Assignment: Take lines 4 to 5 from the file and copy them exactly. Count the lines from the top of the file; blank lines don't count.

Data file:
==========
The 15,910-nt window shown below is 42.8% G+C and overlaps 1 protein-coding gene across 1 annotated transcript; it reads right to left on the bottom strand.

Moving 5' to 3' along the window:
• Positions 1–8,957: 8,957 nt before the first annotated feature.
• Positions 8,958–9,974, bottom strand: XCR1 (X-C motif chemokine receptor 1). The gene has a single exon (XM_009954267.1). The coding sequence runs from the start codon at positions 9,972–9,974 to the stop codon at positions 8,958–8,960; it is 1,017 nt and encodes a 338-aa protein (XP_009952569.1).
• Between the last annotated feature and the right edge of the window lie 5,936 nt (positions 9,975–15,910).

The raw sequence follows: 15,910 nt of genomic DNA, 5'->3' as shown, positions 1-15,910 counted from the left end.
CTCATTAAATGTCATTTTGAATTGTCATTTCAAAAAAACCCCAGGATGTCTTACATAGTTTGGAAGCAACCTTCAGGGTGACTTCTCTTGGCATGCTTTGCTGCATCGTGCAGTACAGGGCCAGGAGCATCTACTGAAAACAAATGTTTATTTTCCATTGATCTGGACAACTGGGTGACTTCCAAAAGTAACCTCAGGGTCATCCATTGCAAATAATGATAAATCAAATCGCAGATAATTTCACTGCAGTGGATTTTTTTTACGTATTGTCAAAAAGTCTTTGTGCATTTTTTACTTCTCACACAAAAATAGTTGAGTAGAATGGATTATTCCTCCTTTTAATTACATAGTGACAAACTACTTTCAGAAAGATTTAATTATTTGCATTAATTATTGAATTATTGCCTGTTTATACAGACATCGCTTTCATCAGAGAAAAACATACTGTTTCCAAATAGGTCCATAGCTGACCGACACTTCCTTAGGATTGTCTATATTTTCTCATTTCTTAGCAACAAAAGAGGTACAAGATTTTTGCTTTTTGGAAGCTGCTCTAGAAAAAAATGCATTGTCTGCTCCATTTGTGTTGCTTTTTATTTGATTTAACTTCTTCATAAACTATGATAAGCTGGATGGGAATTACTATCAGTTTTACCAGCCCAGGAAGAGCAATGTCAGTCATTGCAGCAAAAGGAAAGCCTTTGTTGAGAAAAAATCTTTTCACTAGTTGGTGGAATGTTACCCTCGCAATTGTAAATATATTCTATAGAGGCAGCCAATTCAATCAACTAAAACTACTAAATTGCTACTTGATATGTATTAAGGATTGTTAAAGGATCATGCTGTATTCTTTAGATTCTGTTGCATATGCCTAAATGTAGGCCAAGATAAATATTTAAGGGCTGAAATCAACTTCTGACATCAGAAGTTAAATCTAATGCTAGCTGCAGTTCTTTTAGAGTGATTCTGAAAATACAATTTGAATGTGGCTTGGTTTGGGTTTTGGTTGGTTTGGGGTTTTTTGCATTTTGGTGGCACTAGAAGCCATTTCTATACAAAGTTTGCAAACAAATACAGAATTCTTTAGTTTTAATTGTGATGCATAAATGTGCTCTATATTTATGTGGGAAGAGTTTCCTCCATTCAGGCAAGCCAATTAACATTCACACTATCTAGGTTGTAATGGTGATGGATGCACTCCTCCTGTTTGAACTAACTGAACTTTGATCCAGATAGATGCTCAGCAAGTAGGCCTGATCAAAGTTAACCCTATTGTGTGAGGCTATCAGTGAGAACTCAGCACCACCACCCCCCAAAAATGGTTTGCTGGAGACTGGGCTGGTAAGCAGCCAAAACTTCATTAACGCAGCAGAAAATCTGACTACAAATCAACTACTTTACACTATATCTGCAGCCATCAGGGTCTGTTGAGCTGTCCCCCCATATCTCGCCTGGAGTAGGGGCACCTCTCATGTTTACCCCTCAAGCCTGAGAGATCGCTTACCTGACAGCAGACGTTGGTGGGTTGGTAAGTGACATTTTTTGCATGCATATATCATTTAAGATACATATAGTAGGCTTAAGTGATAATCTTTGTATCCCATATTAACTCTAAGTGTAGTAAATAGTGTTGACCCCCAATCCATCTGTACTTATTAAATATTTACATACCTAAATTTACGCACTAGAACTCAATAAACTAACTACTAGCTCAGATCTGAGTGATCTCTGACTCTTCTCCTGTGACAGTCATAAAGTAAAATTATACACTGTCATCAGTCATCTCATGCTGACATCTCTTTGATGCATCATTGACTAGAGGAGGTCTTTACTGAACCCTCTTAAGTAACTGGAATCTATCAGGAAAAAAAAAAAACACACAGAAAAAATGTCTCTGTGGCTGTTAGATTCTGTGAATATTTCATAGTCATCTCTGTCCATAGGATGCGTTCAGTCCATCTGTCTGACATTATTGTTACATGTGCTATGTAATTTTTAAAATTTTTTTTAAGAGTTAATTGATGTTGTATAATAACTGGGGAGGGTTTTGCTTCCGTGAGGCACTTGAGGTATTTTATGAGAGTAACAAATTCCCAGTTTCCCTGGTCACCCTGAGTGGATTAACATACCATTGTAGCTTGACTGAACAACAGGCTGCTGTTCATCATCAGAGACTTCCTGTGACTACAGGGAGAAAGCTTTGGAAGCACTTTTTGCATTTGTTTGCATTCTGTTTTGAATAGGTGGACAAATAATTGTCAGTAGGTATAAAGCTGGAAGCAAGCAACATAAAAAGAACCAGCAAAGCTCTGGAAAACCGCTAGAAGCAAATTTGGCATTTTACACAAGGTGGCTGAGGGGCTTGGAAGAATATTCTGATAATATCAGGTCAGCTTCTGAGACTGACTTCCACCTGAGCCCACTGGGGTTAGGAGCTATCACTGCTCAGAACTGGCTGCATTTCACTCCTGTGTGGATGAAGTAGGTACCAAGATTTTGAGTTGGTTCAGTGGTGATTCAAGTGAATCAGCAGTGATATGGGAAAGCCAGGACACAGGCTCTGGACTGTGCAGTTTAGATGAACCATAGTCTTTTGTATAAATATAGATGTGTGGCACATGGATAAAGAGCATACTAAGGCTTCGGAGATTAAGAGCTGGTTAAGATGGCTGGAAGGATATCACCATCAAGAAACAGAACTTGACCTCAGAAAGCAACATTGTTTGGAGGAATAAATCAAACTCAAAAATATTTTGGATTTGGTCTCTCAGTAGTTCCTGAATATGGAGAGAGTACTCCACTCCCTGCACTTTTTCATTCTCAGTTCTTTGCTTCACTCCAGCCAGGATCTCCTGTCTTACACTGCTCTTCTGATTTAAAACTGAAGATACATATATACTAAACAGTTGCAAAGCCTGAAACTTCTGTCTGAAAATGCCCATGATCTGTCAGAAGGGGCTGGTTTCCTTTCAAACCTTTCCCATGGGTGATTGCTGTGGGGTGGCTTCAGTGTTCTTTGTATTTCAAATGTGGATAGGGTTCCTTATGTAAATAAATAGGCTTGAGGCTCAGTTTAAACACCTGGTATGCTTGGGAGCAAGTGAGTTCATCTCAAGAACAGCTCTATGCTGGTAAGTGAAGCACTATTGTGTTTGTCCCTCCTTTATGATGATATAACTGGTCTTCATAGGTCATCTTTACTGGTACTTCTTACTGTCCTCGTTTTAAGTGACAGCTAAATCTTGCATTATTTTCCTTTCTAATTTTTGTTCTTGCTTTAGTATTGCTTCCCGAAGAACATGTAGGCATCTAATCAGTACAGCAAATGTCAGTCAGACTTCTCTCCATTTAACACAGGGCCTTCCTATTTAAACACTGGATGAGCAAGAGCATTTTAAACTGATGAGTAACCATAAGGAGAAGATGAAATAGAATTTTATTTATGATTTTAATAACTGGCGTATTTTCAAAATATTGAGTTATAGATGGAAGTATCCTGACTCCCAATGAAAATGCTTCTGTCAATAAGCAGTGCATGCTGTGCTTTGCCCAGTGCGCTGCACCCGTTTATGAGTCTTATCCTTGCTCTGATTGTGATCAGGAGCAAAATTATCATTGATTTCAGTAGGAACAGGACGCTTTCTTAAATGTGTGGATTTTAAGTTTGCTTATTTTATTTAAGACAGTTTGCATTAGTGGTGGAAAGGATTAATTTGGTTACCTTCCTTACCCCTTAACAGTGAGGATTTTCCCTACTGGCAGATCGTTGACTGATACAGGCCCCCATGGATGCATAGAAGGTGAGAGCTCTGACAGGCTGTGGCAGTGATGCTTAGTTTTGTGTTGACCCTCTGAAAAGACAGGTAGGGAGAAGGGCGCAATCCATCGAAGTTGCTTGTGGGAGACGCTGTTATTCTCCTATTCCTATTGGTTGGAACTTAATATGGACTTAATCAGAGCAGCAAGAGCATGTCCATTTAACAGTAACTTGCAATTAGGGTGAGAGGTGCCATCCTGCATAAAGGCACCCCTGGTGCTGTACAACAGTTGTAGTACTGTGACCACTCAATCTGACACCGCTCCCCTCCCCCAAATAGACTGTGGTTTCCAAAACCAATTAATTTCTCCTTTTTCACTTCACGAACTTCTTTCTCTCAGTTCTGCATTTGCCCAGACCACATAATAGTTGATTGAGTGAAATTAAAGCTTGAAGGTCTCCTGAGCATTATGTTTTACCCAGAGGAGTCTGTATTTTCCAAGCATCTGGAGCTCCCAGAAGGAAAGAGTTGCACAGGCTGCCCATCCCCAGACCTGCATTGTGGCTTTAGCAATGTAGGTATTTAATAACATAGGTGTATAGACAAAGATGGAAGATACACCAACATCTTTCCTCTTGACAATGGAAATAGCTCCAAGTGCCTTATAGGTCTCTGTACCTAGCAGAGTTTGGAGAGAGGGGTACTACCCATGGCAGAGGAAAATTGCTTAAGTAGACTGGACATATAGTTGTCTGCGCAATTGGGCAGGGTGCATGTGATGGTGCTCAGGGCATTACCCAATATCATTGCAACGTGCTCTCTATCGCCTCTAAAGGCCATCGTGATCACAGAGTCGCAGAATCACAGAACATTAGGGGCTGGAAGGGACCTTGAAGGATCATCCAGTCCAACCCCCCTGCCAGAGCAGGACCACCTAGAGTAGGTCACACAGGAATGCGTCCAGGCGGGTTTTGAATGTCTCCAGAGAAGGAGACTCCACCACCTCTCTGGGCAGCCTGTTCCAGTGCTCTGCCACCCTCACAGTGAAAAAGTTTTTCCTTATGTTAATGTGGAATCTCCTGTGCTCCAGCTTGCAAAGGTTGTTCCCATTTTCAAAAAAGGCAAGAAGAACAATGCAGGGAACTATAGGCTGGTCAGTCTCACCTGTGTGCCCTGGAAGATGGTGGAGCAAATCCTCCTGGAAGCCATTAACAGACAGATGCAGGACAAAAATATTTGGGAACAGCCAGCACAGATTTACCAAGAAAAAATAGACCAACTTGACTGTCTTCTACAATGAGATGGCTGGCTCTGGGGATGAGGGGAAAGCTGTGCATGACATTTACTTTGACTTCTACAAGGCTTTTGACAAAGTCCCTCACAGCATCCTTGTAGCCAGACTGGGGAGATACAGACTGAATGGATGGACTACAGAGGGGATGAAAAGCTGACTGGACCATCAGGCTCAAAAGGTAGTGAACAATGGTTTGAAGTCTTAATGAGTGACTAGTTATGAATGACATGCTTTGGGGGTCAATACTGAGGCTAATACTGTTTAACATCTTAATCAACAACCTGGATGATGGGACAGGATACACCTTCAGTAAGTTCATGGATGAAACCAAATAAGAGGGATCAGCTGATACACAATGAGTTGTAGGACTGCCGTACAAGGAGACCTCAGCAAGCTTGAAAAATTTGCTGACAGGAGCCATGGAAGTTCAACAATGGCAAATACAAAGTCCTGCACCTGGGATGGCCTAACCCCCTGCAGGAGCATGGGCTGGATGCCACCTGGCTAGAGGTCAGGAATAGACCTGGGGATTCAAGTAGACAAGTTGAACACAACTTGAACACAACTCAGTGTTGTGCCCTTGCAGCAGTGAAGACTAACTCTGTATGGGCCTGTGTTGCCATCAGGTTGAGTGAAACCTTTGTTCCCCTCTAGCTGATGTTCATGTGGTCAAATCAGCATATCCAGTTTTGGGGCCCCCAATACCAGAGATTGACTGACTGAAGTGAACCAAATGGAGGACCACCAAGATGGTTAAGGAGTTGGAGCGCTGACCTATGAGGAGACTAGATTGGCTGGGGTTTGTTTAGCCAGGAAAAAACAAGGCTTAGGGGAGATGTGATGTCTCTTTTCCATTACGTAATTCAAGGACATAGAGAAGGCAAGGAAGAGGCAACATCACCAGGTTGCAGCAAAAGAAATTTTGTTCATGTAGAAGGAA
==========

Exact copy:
• Positions 8,958–9,974, bottom strand: XCR1 (X-C motif chemokine receptor 1). The gene has a single exon (XM_009954267.1). The coding sequence runs from the start codon at positions 9,972–9,974 to the stop codon at positions 8,958–8,960; it is 1,017 nt and encodes a 338-aa protein (XP_009952569.1).
• Between the last annotated feature and the right edge of the window lie 5,936 nt (positions 9,975–15,910).